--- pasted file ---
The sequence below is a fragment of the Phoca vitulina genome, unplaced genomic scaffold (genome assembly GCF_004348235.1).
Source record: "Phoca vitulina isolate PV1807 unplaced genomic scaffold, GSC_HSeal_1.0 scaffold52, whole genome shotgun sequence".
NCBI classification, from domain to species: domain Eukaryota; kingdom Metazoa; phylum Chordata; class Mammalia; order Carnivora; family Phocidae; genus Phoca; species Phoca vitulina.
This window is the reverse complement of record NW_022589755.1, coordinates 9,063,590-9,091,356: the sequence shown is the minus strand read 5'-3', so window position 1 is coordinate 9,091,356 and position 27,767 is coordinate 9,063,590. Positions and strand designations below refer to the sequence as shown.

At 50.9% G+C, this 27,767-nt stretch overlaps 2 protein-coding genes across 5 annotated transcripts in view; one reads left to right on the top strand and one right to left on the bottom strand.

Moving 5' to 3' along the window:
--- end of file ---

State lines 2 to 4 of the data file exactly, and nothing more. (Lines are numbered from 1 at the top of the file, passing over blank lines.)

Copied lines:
Source record: "Phoca vitulina isolate PV1807 unplaced genomic scaffold, GSC_HSeal_1.0 scaffold52, whole genome shotgun sequence".
NCBI classification, from domain to species: domain Eukaryota; kingdom Metazoa; phylum Chordata; class Mammalia; order Carnivora; family Phocidae; genus Phoca; species Phoca vitulina.
This window is the reverse complement of record NW_022589755.1, coordinates 9,063,590-9,091,356: the sequence shown is the minus strand read 5'-3', so window position 1 is coordinate 9,091,356 and position 27,767 is coordinate 9,063,590. Positions and strand designations below refer to the sequence as shown.